Jump to Main ContentJump to Primary Navigation

Reading the ketubah

    Between the giving of the ring, and singing the Seven Blessings, there is a rather less accessible item of the wedding ceremony, reading the ketubah. The Ketubah is traditionally read in Aramaic, which is incomprehensible these days except to a talmudically learned crowd, but may equally be read in Hebrew or English translations.

    The traditional ketubah details the groom's obligations to the bride, mostly of a financial nature, his commitment to support her in a dignified manner and the amount that she will receive in the event of his death or divorce. There is some debate whether the ketubah is mandated by the Torah or whether it was a rabbinic innovation. Those who take the latter view say that the reason was so that divorce should not be quick, easy or thoughtless for the husband as he would be liable to a significant payment.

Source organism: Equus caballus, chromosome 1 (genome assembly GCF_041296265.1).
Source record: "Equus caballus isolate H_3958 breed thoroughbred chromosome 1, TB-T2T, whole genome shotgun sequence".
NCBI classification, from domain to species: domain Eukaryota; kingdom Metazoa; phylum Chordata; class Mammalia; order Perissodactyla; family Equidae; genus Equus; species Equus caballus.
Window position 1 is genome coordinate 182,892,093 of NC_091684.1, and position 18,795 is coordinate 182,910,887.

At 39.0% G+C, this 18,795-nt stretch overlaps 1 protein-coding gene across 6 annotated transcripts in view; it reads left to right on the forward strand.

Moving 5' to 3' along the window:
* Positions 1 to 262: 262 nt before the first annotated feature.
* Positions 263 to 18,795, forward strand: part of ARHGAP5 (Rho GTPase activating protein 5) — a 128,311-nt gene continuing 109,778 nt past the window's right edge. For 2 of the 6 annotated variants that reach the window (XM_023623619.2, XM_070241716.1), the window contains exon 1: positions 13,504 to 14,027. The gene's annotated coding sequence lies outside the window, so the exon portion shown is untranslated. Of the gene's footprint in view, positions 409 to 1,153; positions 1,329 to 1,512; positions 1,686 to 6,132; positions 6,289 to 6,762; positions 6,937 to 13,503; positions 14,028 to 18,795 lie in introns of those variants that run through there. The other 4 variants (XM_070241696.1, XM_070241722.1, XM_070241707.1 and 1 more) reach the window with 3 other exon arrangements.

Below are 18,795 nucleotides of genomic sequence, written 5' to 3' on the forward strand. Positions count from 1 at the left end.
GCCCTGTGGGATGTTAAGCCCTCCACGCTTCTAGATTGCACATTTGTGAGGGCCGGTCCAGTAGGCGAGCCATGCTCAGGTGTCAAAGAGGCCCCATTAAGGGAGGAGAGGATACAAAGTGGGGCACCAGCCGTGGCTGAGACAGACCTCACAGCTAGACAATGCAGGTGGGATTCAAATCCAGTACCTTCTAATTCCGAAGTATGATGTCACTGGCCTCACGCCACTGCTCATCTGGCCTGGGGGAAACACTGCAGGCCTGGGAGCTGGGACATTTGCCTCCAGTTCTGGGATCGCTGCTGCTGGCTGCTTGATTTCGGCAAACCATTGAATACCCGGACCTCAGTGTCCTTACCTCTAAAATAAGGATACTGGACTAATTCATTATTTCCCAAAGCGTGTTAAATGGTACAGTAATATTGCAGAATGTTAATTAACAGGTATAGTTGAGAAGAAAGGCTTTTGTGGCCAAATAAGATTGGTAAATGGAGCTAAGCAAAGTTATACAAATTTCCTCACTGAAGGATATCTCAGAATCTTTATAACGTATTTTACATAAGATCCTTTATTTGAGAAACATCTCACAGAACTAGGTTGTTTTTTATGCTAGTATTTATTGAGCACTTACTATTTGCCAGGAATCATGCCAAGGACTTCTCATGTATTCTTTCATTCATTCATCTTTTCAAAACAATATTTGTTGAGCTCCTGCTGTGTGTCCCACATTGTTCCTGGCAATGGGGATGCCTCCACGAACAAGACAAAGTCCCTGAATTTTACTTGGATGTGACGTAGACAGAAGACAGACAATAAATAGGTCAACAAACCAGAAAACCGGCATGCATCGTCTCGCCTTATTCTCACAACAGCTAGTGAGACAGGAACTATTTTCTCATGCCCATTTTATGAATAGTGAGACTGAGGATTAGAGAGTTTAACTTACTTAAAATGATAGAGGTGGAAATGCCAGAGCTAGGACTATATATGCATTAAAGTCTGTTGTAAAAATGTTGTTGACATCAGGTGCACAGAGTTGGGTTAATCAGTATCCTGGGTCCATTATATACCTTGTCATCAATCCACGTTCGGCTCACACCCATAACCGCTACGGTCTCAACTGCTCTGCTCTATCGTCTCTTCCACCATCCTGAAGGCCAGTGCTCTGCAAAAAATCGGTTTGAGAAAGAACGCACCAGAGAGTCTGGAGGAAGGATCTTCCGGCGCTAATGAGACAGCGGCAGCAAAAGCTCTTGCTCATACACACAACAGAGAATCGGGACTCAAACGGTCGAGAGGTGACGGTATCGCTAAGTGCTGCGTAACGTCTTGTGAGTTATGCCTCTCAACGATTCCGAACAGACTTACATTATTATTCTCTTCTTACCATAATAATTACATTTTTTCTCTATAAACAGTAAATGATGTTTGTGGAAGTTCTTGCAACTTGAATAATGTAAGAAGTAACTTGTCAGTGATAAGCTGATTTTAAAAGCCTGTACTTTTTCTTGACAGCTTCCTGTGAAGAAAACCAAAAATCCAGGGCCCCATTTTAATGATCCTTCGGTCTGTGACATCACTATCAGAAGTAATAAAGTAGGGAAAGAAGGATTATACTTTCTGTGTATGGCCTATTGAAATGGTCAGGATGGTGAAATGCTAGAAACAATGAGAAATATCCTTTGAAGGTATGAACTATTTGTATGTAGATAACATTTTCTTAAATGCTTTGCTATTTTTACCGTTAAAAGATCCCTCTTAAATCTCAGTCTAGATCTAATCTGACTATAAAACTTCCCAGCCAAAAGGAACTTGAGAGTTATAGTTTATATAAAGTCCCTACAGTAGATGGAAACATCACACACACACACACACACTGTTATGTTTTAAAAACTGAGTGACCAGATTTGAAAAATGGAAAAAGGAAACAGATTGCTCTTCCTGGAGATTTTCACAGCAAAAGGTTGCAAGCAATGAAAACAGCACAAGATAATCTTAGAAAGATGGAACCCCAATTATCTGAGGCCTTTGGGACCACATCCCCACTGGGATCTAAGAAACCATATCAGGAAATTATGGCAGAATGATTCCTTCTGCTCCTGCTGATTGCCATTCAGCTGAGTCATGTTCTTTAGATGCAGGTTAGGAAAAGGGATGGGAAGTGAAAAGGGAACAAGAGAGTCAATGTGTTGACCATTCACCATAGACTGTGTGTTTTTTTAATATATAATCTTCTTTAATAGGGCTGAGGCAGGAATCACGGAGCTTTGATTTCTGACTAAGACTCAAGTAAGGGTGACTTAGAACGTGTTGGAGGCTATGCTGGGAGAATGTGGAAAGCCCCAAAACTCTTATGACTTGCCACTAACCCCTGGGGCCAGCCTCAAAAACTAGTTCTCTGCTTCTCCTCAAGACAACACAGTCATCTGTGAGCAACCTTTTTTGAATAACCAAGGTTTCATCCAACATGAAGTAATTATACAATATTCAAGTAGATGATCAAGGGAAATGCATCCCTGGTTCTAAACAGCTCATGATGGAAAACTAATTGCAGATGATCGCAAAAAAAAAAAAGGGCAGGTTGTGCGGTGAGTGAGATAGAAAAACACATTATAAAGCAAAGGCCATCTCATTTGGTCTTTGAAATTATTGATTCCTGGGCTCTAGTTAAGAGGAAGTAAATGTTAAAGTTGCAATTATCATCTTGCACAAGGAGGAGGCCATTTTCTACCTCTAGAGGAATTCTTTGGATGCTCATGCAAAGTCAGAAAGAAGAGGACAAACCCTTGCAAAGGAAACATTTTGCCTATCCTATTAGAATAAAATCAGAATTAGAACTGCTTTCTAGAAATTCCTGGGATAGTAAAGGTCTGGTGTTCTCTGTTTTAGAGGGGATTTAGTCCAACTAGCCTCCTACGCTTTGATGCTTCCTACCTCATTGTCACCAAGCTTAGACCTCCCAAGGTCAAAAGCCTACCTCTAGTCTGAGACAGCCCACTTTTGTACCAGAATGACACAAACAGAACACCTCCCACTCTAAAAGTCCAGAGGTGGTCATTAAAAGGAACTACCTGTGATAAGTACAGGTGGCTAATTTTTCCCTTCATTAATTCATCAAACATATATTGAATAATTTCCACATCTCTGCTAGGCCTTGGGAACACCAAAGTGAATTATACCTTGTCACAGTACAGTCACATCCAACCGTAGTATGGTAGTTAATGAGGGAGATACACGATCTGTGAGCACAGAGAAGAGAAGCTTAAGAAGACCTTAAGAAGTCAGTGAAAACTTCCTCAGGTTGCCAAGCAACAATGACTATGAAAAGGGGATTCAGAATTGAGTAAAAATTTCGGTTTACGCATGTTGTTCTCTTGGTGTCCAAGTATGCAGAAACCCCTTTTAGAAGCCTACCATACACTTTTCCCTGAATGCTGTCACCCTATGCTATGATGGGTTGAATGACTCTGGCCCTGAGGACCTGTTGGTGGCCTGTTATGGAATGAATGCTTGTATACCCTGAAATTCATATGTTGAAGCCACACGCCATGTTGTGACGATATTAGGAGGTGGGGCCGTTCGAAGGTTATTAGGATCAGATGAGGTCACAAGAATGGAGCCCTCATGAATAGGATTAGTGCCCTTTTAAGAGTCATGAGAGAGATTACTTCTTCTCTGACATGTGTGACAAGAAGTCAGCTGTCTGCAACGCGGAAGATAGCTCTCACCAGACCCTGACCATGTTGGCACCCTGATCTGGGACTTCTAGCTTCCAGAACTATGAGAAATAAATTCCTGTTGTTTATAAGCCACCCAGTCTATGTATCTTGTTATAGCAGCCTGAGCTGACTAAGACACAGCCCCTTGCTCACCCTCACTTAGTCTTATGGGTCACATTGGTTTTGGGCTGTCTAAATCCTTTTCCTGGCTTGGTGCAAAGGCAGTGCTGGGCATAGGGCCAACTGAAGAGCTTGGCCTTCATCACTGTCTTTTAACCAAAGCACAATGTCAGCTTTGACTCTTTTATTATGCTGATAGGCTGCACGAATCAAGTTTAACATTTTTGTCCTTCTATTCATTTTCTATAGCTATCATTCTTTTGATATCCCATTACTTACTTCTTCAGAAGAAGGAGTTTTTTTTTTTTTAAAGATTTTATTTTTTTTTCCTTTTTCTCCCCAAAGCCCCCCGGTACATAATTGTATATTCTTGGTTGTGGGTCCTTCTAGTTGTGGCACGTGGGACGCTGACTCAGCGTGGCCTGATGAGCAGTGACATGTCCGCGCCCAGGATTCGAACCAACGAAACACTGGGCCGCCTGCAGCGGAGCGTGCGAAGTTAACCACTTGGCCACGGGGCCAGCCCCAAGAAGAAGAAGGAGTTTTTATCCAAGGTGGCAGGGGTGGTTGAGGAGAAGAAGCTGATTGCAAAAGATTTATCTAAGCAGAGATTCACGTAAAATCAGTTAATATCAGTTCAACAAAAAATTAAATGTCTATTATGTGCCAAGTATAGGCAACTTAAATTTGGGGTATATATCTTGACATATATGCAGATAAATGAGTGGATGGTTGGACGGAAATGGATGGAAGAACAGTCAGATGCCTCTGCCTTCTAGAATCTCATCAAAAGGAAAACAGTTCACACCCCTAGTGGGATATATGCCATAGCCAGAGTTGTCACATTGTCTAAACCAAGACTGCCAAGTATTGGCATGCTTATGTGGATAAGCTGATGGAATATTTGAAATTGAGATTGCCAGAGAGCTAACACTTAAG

Although the sums mandated in the traditional ketubah are not used today as the basis of divorce settlements, it is still meaningful for the groom to
    publicly affirm specific commitments to support his
    wife at the wedding.

Jewish ways

Not sleeping on Rosh Hashanah

Rabbi Julian Sinclair

Not sleeping on Rosh Hashanah
Jewish ways

Reciting psalm 27 in Ellul

Rabbi Julian Sinclair

Reciting psalm 27 in Ellul
Jewish ways

Havdalah before Tishah B'av

Rabbi Julian Sinclair

Havdalah before Tishah B'av
Jewish ways

Thirteen Attributes

Rabbi Julian Sinclair

Thirteen Attributes
Jewish ways

Dedicating a new home

Rabbi Julian Sinclair

Dedicating a new home
Jewish ways

Spilling wine at Havdalah

Rabbi Julian Sinclair

Spilling wine at Havdalah
Jewish ways

Censoring Aleinu

Rabbi Julian Sinclair

Censoring Aleinu
Jewish ways

Can you eat a veggie cheeseburger?

Rabbi Julian Sinclair

Thursday, July 30, 2015

Can you eat a veggie cheeseburger?
Jewish ways

Thirty days of mourning

Rabbi Julian Sinclair

Thirty days of mourning